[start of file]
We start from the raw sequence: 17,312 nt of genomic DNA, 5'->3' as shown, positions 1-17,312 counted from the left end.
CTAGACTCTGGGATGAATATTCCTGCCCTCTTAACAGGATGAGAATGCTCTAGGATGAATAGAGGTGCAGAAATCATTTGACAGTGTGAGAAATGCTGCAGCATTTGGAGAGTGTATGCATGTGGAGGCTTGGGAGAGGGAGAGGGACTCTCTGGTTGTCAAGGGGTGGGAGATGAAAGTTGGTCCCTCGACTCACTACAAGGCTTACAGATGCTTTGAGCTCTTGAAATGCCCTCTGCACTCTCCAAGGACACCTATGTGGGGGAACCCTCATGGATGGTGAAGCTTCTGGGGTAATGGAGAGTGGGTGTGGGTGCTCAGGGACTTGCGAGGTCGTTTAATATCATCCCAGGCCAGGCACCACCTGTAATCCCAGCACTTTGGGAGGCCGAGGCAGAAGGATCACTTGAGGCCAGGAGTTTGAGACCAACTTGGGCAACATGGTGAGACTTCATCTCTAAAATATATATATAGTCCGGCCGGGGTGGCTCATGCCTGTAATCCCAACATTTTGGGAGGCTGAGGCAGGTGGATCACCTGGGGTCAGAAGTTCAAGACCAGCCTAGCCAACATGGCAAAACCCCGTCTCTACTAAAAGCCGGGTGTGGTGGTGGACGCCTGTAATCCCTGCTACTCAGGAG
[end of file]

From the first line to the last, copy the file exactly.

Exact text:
We start from the raw sequence: 17,312 nt of genomic DNA, 5'->3' as shown, positions 1-17,312 counted from the left end.
CTAGACTCTGGGATGAATATTCCTGCCCTCTTAACAGGATGAGAATGCTCTAGGATGAATAGAGGTGCAGAAATCATTTGACAGTGTGAGAAATGCTGCAGCATTTGGAGAGTGTATGCATGTGGAGGCTTGGGAGAGGGAGAGGGACTCTCTGGTTGTCAAGGGGTGGGAGATGAAAGTTGGTCCCTCGACTCACTACAAGGCTTACAGATGCTTTGAGCTCTTGAAATGCCCTCTGCACTCTCCAAGGACACCTATGTGGGGGAACCCTCATGGATGGTGAAGCTTCTGGGGTAATGGAGAGTGGGTGTGGGTGCTCAGGGACTTGCGAGGTCGTTTAATATCATCCCAGGCCAGGCACCACCTGTAATCCCAGCACTTTGGGAGGCCGAGGCAGAAGGATCACTTGAGGCCAGGAGTTTGAGACCAACTTGGGCAACATGGTGAGACTTCATCTCTAAAATATATATATAGTCCGGCCGGGGTGGCTCATGCCTGTAATCCCAACATTTTGGGAGGCTGAGGCAGGTGGATCACCTGGGGTCAGAAGTTCAAGACCAGCCTAGCCAACATGGCAAAACCCCGTCTCTACTAAAAGCCGGGTGTGGTGGTGGACGCCTGTAATCCCTGCTACTCAGGAG